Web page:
Review: “Freddy vs. Jason”

Neither scary nor funny as many of the other film’s entries have been, ‘Freddy’ relies more on a stylish look and quite brutal gore in favour of actual creativity. In the 90-minute film, its not until the last half hour that our two favourite baddies actually go at it and when they do, you do get bang for your buck. Yes its best to think of the first hour as “Dawson’s Creek” minus the quirks and decent writing’, ‘With the exception of that abortion of a movie entitled “Jason X” last year, it’s been nearly ten years since both the “Nightmare on Elm Street” and “Friday the 13th” franchises came up with their last entries. Both film series are typically eighties, both have some great and awful entries, and both started out as distinctly horror films before becoming more humourous in nature.

Each horror fan out there has their own fave and whilst I’ve watched every entry in both series at least several times, without a doubt ‘Nightmare’ has and always will be my favourite horror franchise due to both its concept and stylish execution (I recommend films 1, 3, 4 & 7 in the Elm St series, films 1, 3 & 6 in the Friday series) – Jason may have the body count but at least Freddy had personality. That said this idea of a teamup of the two icons has been in development for longer than I’ve been running this site. “Freddy vs. Jason” has been on the official drawing boards in one form or another since at least the early 90’s and New Line has gone through countless scripts and ideas before settling on the final concept.

The choice of director was an interesting one – Ronny Yu. Yu was responsible for “Bride of Chucky”, a film which took a third-rate horror franchise and turned it into one of the better black comedies for genre fans in a long time. It wasn’t genius by any means but it, like “Halloween: H20”, managed to bring a little freshness into an otherwise dead 80’s horror series. If you have any expectation for “Freddy vs. Jason” though its best to quell them for now – as a clash of the titans FvJ falls far short.

Neither scary nor funny as many of the other film’s entries have been, ‘Freddy’ relies more on a stylish look and quite brutal gore in favour of actual creativity. In the 90-minute film, its not until the last half hour that our two favourite baddies actually go at it and when they do, you do get bang for your buck. Yes its best to think of the first hour as “Dawson’s Creek” minus the quirks and decent writing, whilst the last half hour becomes a WWF style smackdown as the pair literally go at it hard and fast from throwing oxygen tanks at each other to hacking into each other with knives and machettes in often blood-spurting, limb-tearing ways.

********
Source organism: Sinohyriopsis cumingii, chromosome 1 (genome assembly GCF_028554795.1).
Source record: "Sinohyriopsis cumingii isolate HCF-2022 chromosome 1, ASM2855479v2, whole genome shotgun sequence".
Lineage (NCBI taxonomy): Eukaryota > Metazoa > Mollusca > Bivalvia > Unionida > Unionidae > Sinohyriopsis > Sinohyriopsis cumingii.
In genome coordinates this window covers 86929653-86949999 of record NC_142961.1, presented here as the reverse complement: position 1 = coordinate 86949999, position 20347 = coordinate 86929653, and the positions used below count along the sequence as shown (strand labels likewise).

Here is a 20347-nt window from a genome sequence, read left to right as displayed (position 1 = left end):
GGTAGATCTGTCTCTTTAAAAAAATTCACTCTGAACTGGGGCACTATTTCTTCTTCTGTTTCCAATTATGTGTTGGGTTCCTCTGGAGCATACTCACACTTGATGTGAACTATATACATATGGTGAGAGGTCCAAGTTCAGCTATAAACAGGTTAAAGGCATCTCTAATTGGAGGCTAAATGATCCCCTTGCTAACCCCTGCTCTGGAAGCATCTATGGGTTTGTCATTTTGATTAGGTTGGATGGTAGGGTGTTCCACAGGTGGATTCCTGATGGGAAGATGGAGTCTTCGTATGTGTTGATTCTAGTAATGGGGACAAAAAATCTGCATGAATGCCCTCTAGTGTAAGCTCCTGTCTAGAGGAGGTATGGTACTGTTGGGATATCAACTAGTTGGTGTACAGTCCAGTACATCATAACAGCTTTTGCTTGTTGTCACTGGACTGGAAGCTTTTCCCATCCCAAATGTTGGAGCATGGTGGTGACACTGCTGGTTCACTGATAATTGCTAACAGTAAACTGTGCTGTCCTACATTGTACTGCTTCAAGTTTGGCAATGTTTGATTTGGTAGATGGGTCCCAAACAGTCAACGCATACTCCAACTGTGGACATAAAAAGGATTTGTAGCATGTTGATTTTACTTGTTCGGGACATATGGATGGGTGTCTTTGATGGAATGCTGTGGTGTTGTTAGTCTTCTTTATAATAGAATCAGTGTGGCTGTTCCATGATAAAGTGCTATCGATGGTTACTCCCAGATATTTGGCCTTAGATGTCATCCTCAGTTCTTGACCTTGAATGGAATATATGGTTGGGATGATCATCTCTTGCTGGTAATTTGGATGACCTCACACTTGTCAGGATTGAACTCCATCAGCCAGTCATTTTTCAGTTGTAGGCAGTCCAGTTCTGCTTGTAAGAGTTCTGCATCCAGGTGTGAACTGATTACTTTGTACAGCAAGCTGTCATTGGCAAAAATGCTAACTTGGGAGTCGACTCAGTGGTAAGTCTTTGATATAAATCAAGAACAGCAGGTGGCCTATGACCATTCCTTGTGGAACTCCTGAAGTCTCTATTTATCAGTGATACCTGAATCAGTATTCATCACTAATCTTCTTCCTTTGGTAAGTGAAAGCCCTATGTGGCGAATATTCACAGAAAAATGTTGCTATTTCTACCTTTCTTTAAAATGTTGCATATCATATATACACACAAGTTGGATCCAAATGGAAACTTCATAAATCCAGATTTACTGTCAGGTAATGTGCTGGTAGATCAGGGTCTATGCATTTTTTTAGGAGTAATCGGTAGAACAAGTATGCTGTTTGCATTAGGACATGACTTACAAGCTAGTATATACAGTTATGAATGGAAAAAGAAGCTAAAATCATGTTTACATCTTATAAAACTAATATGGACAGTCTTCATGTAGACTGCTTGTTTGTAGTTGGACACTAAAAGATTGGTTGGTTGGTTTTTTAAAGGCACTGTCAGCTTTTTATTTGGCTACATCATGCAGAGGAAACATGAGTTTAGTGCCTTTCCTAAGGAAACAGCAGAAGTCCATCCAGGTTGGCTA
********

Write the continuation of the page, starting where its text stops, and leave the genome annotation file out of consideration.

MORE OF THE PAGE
Is it worth sitting through that first hour? Honestly not – the exposition in some of this is absolutely atrocious from Freddy’s plot lead-throughs to extremely rushed and cobbled together dialogue in some scenes (“Freddy died by fire, Jason by water – how can we use that?”). So much time was seemingly spent coming up with the admittedly quite clever concept of Freddy using Jason to cause fear and restore his strength, that when it comes to adding detail to that framework and some decent human characters the writers just said “who cares?”.

Whilst Robert Englund does his usual (albeit less comical) fine work as Freddy, Kelly Rowland also does ok as a slight sidekick character, and yet none of the others from Monica Keena to Jason Ritter stick out at all. The first half and the setups of many of the characters backstories (from the rookie cop who just arrived to the death of our heroinne’s mom) would give the likes of “Scary Movie” a run for its money in the wince-inducing stakes, and so many of the character deaths in the end just fizzle (those looking for elaborate kills should look elsewhere).

I was prepared to write this movie off as pretty much the dullest of both franchises when all of a sudden, everything changes. The last act kicks off with Jason tranquilized and arriving in Freddy’s boiler room dreamscape – from then on its one of the best and most brutal mano-e-mano fight scenes I’ve seen on film in a while.

Yu can definitely direct action and gives us some great moments including at least four major fight scenes, and some interesting psychological elements (incl. Jason’s nightmares) – hell, even those dull as dishwater kids begin to become interesting with Rowland particularly getting a light-hearted moment. Had this been more like the tone of the rest of the movie it would be a hearty recommend, but whilst the fight scene might be cool its just not enough to justify sitting through all the crap before it.

All up this is just at best a middle-of-the-road entry in the ‘Nightmare’ series & a better than average ‘Friday’. For such a long-awaited teamup it does satisfy a little, but diehard fans will be asking why didn’t they hold this one in development for a bit longer.